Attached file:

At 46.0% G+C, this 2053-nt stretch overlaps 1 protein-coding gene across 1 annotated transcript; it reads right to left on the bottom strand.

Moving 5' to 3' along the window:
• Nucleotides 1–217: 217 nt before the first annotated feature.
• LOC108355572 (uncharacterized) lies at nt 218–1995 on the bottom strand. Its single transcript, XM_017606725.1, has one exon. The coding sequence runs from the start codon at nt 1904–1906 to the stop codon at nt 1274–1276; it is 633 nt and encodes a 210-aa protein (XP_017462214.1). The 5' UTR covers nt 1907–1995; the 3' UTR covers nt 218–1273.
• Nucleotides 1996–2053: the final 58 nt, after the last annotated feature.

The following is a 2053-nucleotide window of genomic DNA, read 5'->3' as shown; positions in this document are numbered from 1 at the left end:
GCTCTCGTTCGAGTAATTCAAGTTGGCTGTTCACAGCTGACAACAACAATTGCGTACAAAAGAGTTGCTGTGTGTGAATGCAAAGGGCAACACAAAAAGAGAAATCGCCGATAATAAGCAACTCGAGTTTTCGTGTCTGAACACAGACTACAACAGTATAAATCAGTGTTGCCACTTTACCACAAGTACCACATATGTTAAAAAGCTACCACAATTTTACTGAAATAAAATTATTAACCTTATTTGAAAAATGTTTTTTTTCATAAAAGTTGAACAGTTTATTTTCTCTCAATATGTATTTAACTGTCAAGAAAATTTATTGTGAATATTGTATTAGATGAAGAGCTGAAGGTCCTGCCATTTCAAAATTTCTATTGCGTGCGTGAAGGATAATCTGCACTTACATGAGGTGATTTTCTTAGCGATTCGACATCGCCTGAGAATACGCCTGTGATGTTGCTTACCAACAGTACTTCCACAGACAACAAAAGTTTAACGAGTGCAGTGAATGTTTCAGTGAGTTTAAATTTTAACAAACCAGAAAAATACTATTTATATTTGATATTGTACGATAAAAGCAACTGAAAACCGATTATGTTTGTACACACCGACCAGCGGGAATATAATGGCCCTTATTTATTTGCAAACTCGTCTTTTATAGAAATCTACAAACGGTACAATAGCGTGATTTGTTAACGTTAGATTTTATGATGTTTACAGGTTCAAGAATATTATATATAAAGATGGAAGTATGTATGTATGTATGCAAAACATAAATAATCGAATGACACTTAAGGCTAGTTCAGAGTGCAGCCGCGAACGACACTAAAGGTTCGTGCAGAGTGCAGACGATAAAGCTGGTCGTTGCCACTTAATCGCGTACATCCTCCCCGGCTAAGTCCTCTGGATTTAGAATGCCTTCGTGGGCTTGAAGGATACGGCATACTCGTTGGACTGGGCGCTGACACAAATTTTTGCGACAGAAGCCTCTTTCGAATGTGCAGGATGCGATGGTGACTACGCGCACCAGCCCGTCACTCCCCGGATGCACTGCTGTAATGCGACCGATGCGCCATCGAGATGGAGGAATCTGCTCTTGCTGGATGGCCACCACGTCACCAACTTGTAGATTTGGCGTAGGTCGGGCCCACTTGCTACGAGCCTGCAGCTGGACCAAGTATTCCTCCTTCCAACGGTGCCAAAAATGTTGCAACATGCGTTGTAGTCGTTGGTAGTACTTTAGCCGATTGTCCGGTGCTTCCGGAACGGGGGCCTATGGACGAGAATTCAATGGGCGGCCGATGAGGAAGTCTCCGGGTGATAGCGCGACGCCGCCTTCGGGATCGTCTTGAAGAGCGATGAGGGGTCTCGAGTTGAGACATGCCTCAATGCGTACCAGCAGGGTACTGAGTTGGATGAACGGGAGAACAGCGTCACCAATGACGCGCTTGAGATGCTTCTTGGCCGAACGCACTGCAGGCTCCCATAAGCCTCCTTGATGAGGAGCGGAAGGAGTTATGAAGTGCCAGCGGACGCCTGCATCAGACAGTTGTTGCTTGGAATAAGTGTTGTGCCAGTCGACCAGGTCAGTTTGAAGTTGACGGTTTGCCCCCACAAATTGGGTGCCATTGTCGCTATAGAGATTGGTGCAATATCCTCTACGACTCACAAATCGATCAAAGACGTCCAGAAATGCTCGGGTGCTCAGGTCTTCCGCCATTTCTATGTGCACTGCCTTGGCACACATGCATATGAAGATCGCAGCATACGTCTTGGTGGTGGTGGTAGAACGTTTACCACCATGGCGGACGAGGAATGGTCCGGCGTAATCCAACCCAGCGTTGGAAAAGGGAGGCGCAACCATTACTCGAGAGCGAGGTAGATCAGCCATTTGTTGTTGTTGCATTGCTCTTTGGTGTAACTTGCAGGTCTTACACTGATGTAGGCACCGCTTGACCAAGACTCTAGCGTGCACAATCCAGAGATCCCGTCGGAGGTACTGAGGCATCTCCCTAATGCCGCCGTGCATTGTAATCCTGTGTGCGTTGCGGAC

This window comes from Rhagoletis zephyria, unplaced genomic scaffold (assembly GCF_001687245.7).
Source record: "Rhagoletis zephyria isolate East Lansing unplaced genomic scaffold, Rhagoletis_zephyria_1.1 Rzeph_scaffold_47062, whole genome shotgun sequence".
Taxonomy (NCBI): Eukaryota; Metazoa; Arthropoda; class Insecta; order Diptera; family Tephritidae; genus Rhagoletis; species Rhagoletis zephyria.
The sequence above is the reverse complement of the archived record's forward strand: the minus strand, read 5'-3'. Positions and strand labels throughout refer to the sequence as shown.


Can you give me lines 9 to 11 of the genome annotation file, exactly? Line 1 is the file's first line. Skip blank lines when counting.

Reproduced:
Source record: "Rhagoletis zephyria isolate East Lansing unplaced genomic scaffold, Rhagoletis_zephyria_1.1 Rzeph_scaffold_47062, whole genome shotgun sequence".
Taxonomy (NCBI): Eukaryota; Metazoa; Arthropoda; class Insecta; order Diptera; family Tephritidae; genus Rhagoletis; species Rhagoletis zephyria.
The sequence above is the reverse complement of the archived record's forward strand: the minus strand, read 5'-3'. Positions and strand labels throughout refer to the sequence as shown.